Labor would ‘reconsider joining the coalition’ to advance peace talks

Yachimovich, speaking amid furor after deputy minister tells Times of Israel government is against two-state solution, says she won’t let Netanyahu fall for pursuing talks with PA

Opposition leader Shelly Yachimovich on Saturday urged Prime Minister Benjamin Netanyahu to take steps toward a political peace agreement with the Palestinians, adding that her party would consider joining the coalition if such a step were necessary to achieve that goal.

The Labor Party leader, speaking at a Shabbat culture series in Ness Ziona, said there wouldn’t be a “better Palestinian partner in the next few years” and that the dramatic shifts around the Middle East are not in Israel’s favor. The majority of lawmakers in the Knesset support peace talks, she added.

Yachimovich’s comments came in apparent response to statements made by Deputy Defense Minister Danny Danon during an interview with The Times of Israel, which was published on Thursday, in which he argued that a strong majority in the government and the coalition oppose a two-state solution with the Palestinians and would block the creation of a Palestinian state if such a proposal ever came to a vote.

The Danon interview, with its no-nonsense summation of the anti-Palestinian statehood mindset of most coalition members, has made international headlines, and apparently prompted discomfort in the Prime Minister’s Office.

The Prime Minister’s Office took the unusual step of contacting The Times of Israel on Shabbat to firmly distance itself from Danon’s comments.

His remarks “do not represent the position of Prime Minister Benjamin Netanyahu and the government of Israel,” sources in the PMO said in response to Danon’s interview.

Yachimovich beseeched Netanyahu to take “brave steps” toward peace talks.

“The opposition won’t behave like the opposition on these matters, but will support you from its benches,” she said, adding that although Labor strongly disagrees with the social and economic policies of Netanyahu’s Likud, her party would nonetheless “reconsider offers to join the government” if necessary.

“We will not let you fall because of it [the pursuit of peace talks],” Yachimovich said, directing her comments at the prime minister.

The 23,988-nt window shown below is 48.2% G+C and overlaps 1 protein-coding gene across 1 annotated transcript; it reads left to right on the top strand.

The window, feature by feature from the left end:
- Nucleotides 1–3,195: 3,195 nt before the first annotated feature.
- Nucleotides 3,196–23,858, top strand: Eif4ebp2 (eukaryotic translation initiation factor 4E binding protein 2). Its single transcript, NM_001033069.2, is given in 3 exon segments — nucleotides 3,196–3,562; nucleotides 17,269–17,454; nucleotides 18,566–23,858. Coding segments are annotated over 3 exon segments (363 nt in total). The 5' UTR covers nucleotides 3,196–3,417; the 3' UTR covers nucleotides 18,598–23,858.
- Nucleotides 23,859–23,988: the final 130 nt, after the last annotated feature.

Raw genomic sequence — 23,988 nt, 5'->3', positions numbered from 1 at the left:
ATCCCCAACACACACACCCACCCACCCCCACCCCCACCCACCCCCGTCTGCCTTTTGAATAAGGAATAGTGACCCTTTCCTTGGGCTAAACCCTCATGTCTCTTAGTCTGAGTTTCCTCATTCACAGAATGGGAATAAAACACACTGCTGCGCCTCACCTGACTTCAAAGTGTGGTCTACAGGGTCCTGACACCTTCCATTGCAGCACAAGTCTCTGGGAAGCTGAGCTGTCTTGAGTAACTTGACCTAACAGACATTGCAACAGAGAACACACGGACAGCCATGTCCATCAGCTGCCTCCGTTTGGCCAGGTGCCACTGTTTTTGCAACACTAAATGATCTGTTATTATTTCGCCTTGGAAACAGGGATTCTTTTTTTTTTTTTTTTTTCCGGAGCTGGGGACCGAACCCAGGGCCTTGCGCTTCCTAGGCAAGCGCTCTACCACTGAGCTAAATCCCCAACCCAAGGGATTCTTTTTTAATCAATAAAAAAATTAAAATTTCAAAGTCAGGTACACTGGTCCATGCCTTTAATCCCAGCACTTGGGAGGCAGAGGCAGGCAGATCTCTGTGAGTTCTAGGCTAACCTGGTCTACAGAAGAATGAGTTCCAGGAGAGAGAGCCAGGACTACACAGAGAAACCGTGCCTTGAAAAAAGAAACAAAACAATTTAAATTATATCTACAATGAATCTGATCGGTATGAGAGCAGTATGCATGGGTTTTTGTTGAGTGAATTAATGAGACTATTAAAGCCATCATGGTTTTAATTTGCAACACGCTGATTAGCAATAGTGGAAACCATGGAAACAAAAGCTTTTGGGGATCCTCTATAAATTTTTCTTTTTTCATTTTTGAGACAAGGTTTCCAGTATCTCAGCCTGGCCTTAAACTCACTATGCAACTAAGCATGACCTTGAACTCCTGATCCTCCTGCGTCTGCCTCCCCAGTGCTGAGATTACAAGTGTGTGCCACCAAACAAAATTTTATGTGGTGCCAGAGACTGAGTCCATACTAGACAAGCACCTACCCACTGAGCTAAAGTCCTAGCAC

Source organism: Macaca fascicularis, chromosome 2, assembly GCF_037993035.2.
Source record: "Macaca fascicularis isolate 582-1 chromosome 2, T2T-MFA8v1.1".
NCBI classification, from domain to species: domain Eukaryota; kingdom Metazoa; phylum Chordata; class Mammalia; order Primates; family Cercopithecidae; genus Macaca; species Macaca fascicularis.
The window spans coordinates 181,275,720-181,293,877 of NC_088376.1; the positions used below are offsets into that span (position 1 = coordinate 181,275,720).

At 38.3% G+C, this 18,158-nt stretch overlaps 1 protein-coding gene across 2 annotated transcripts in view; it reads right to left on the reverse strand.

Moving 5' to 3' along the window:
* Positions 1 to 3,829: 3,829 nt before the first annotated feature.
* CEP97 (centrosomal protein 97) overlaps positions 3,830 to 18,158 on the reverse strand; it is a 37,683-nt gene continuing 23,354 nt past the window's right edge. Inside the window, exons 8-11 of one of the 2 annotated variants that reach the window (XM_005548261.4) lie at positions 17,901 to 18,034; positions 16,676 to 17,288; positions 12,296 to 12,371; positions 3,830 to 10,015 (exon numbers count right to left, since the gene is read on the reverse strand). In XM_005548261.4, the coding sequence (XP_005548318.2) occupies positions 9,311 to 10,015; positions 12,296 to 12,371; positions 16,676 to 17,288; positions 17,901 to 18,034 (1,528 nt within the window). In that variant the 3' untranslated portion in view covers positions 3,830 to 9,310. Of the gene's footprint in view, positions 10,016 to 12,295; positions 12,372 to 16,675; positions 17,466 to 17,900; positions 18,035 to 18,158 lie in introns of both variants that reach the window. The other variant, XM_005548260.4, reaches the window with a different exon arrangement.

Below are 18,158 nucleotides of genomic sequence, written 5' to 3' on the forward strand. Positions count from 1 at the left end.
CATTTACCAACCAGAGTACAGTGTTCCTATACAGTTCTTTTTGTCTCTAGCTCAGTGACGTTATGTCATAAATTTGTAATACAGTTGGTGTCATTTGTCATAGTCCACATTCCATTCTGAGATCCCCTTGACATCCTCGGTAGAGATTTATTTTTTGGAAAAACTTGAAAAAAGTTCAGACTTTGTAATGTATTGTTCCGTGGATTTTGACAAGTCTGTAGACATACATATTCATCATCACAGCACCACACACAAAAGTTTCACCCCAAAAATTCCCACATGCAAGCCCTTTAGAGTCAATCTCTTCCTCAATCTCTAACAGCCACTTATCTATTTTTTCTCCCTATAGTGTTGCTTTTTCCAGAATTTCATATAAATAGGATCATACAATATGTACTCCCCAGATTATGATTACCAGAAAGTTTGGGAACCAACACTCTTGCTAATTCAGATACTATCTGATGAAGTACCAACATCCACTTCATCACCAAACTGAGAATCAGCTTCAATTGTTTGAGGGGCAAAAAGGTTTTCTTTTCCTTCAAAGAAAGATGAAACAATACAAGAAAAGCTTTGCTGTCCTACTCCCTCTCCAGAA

She explained that the Labor Party would support the prime minister and provide him a political safety net to advance peace talks. “We are saying to you, Netanyahu, ‘go forward.'”

Earlier this week, during his first major interview with an Israeli news outlet since he became deputy minister, Danon said the current government would not back a two-state peace agreement with the Palestinians.

“Look at the government: there was never a government discussion, resolution or vote about the two-state solution,” Danon said. “If you will bring it to a vote in the government — nobody will bring it to a vote, it’s not smart to do it — but if you bring it to a vote, you will see the majority of Likud ministers, along with the Jewish Home [party], will be against it.”

The sources in the Prime Minister’s Office said Saturday that the prime minister “is interested in a resumption of negotiations without preconditions,” and that his positions regarding support for a two-state solution remain in force.

“Netanyahu calls on the president of the Palestinian Authority to restart talks without delay at which all issues will be raised to discussion,” the sources said. “The Palestinian Authority will raise its demands, and Israel will raise its demands which include, among others, stringent security arrangements, recognition of Israel as the nation state of the Jewish people, and the declaration of an end to the conflict.”

Raphael Ahren contributed to this report.

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